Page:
"The most important thing in communication is hearing what isn’t said." – Peter F. Drucker
As I wrote a couple weeks ago, the start of the year is pretty important, in my opinion. And the LAST thing you need is to be stressed over finances.
Yet that’s, unfortunately, how many families start their year, this year.
So, is there anything we can do to help? Yes, we live to help you with your taxes, but what truly animates me and my staff is the fact that assisting real families (like yours) can make a difference — not just in your "bottom line", but in the peace by which you operate. That’s, really, why we do what we do.
So, do let us know if there’s anything at all we can help you with: 952-445-8753
Indeed — we’re getting very close to the point where we begin to see many folks walk through our doors with their tax information in hand. Last week, I posted a mostly-complete list of what you will need to get your taxes done.
Well, today my message runs a significant risk of being extremely self-serving. I get that, but I want you to know that isn’t why I’m writing it. Sure — I want my business to do well, and that happens when our clients keep using our services and refer their family and friends our way.
But I’m writing this today to give you a warning about some new options available to taxpayers, which haven’t always been there. I hope you hear what I have to say, and that you take it to heart.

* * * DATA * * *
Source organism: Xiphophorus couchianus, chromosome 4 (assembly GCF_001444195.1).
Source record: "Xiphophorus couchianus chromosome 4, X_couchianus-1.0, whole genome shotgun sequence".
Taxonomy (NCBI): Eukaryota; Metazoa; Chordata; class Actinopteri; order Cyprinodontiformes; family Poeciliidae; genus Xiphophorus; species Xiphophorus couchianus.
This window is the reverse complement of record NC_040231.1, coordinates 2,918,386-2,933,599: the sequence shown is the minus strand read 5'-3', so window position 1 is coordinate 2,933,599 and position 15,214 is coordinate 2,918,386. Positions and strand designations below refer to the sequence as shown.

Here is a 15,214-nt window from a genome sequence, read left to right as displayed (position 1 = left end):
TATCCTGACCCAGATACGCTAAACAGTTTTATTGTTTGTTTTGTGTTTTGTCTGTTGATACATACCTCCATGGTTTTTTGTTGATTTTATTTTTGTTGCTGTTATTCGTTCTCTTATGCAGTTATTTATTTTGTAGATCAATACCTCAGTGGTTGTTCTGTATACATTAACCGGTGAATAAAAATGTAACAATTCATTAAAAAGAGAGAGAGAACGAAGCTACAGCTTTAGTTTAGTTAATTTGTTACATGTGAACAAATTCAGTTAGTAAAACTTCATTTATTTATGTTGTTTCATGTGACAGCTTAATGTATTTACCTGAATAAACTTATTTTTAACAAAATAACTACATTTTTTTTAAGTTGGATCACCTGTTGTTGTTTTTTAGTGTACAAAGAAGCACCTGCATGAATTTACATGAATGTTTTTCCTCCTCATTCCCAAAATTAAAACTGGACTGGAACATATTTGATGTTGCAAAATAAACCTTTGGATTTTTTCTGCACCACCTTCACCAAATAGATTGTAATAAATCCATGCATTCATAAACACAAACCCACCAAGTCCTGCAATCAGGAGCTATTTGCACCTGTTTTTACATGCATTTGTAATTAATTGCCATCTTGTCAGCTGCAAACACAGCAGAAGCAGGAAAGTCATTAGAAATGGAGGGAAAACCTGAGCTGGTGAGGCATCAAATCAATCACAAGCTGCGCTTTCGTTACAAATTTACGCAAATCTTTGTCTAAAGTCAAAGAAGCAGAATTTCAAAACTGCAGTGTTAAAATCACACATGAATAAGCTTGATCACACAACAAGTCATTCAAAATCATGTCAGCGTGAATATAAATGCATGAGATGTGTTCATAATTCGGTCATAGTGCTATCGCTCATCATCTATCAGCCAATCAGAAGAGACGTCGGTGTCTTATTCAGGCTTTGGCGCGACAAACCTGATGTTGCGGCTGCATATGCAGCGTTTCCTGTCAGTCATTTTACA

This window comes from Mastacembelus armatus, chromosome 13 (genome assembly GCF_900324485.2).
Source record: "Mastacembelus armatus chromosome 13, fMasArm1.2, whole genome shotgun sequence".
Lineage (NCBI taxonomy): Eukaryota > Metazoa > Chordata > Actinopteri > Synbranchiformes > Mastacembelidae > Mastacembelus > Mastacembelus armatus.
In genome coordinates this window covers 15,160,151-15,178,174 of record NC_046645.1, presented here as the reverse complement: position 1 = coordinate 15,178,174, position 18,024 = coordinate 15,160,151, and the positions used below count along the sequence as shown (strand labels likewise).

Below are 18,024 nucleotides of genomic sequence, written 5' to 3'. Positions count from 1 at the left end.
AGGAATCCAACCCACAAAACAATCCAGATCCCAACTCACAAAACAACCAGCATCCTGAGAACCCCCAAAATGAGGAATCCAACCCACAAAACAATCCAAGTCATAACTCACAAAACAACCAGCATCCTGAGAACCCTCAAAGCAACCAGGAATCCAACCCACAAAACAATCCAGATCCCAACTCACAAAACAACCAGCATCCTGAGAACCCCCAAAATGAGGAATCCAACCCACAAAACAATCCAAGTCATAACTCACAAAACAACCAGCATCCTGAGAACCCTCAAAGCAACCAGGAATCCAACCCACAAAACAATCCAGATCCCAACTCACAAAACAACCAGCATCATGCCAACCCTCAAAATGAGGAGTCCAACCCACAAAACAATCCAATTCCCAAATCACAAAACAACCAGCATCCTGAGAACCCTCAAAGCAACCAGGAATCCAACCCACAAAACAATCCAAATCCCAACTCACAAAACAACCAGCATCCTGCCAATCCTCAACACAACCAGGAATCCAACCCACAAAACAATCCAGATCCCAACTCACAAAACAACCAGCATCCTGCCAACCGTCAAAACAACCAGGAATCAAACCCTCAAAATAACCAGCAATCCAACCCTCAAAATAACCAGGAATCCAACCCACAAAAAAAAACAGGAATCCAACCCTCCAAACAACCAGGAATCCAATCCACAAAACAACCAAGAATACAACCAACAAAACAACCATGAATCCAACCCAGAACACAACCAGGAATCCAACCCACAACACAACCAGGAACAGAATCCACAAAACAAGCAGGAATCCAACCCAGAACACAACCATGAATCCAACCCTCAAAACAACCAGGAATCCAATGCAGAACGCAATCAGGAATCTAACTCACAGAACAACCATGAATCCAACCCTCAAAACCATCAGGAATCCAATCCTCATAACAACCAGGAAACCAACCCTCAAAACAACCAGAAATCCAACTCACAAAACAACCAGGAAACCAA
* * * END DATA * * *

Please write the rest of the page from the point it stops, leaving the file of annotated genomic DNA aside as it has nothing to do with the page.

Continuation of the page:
"Real World" Personal Strategy
Hidden Problems In Popular Tax Filing Options
For various liability issues, I’m loathe to actually mention this company by name, but let’s say (for the purposes of this conversation) that there’s a big, popular company who made its fortune on the backs of lower-income taxpayers called H&P Black (a name picked completely at random). This company is flooding the airwaves with a brand new program offering "free" tax preparation.
Maybe you’ve heard about it? Well, like many such things, there are, shall we say … strings.
First of all, here are the restrictions: it only covers those filing the 1040EZ federal form, which covers only the very simplest tax issues. It can’t be used by anyone who has dependents, makes more than $100,000 per year, is age 65 or older, claims adjustment to income like alimony or tuition deductions, or itemizes deductions. Thus, homeowners who deduct mortgage interest or people with large charitable contributions can’t use the 1040EZ.
Plus, filers have to pay fees for state tax preparation and any other fees incurred — which have a tendency to pile up.
Asked by stock investors why [said company] was doing this, an executive replied: "Our ability to monetize this program means a minimal impact on our net average charge," [said company] Retail Tax President Phil Mazzini told analysts on Dec. 7. (source)
It’s always enlightening to look at executive interactions with stock analysts to see why public companies do what they do, I’ve found.
So — in summary: don’t be seduced by the siren call of getting something for nothing. You usually end up paying for it, in a whole host of ways.
In fact, one of OUR revenue centers over the years has always been in fixing the mistakes made by these "big box" retail tax outfits and off-the-shelf software programs, and discovering loads of missed opportunities and overpayments.
(Because, speaking of software: do you remember when our current Treasury Secretary used the leading tax software to do HIS taxes, unintentionally created a bunch of errors with it, and then blamed it for all of his tax problems in front of the Senate? Not an uncommon issue, I’m afraid.)
The old adage *is* an adage because it’s so often true: you get what you pay for. It’s the foundation for a stable economic system because it’s almost always true.